Another problem is monitoring. Countries lack the capacities and financial means to report and evaluate the progress. Insufficient reporting causes donors to lose confidence in the project and become less likely to fund it. Moreover, the Great Green Wall lacks political support for the environmental policy agenda from the government of the respective countries.

The Great Green Wall lacks political support for the environmental policy agenda from the government of the respective countries © GGW Initiative

When planting trees, it is important to track the survival rates five to ten years after planting. “So many tree planting projects in Africa have failed and millions of dollars have been wasted”, continues Tabi Joda. The Great Green Wall aims to make it different by ensuring biodiversity and ecosystems that are holistically restored.

Giorgio Vacchiano, a researcher in forest ecology at the University of Milan, says to LifeGate: “It will be critical to choose the right trees in the right place, and invest not only in planting but also in their care.” Especially in the first years of planting, droughts would risk making the investment meaningless. A clear example of failure that could be learned from comes from China, which is running a similar project to hold back the expansion of the Gobi Desert.

The example of China tells us what not to do: plant 35 million hectares of new forests in 20 years, more than half of which are dominated by a single species – the poplar”, Vacchiano says. This species is particularly efficient at extracting water from the soil and evaporating it – instead of stopping the spread of the desert, it accelerated it. In addition, the trees have been an “exceptional banquet” for the Asian woodworm, which has damaged trees on tens of thousands of hectares. For the Great Green Wall to be a long-term success, “it is fundamental to work together with the citizens who live in those territories, who have their own way of using the land, the trees and the forest”, Vacchiano says. Not involving them would mean hindering both the effectiveness of the intervention and the life and adaptation of the residents.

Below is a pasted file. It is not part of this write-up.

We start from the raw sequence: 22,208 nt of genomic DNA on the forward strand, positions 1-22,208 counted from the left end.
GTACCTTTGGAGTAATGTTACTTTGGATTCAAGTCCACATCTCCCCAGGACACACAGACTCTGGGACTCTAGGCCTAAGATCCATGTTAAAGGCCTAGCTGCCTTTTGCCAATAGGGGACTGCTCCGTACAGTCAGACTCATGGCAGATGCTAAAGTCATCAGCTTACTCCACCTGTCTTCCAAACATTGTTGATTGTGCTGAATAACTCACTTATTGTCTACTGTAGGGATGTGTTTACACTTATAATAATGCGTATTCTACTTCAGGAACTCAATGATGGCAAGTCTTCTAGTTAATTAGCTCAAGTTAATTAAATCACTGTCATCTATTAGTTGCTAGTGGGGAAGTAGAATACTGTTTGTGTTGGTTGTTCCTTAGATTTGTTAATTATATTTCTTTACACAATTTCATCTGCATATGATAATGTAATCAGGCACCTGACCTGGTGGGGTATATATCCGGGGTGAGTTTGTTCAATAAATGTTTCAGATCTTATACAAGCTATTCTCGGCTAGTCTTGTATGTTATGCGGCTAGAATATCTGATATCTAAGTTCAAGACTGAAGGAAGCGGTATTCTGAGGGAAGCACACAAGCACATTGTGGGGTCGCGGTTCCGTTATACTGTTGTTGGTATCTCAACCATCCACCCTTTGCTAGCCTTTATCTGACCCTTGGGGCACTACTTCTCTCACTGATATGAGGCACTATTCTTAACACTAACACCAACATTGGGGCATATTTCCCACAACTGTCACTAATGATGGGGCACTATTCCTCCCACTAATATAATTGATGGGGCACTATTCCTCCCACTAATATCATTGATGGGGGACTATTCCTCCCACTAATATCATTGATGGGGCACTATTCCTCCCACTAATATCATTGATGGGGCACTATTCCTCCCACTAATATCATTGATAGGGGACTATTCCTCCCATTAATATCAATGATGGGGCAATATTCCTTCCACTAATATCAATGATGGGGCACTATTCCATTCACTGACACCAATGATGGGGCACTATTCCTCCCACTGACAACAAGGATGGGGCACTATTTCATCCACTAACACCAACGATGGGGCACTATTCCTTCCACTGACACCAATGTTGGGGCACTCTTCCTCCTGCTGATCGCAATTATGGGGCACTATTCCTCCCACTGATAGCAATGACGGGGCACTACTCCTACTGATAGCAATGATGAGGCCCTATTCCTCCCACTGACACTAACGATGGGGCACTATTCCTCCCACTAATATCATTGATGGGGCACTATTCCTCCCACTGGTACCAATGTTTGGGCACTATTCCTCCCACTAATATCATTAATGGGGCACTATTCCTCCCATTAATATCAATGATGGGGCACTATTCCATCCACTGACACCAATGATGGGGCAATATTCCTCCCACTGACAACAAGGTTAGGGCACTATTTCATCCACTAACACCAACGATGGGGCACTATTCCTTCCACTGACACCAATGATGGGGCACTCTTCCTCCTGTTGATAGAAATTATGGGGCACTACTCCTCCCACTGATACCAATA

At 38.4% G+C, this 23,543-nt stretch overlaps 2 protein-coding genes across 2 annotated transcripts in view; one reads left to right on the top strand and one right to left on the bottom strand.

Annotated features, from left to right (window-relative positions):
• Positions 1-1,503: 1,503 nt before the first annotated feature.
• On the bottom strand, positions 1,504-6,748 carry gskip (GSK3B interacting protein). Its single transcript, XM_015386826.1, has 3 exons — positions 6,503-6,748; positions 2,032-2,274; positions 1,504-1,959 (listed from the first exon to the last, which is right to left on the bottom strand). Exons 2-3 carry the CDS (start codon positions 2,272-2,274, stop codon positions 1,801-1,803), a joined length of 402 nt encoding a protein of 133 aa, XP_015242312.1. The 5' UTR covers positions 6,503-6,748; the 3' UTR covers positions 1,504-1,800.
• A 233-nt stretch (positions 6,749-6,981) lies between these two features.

Workers plant trees on grassland at an ecological area in Zhenglan County of Xilingguole League, Inner Mongolia Autonomous Regional of north China © Cancan Chu/Getty Images

Additional funding of 14 billion Us dollars

According to the status report, “a quantum leap in mobilizing the required investments is needed” to achieve the Great Green Wall’s ambitions for 2030. That means at least between 36 and 43 billion Us dollars, plus the costs of training farmers and adjusting land-use policies and governance structures. It would also require increasing the current pace of land restoration from 1.9 million hectares per year on average to 8.2 million hectares annually. Recently, there was hope for the future of the Great Green Wall: On the One Planet Summit for Biodiversity held in Paris on January 11, 2021, 14 billion Us dollars in additional funding was pledged to the project over the next ten years.

The Great Green Wall is seen as an image of decolonization. It enhances the integrity and the dignity of an African.

Tabi Joda, ambassador for the Great Green Wall from Cameroon

For Tabi Joda, the most important thing is more action on the Great Green Wall on the ground. “Talk will not change anything”, he says. Nevertheless, he hopes that the Great Green Wall gets more attention from other nations. “It is important for people in Italy, in Europe and everywhere in the world to turn their eyes to the Great Green Wall and realize how important it is for Africa and for the world.” Increasing carbon emissions and increasing extreme weather events are a disaster for everyone, he says. The Great Green Wall could also be a solution to the migrant crisis in Europe by preventing Africans from traveling across the Mediterranean in search of a better future. For Africa, which has suffered many years of colonization, it is a step to greater self-reliance. Joda says: “The Great Green Wall is seen as an image of decolonization. It enhances the integrity and the dignity of an African.”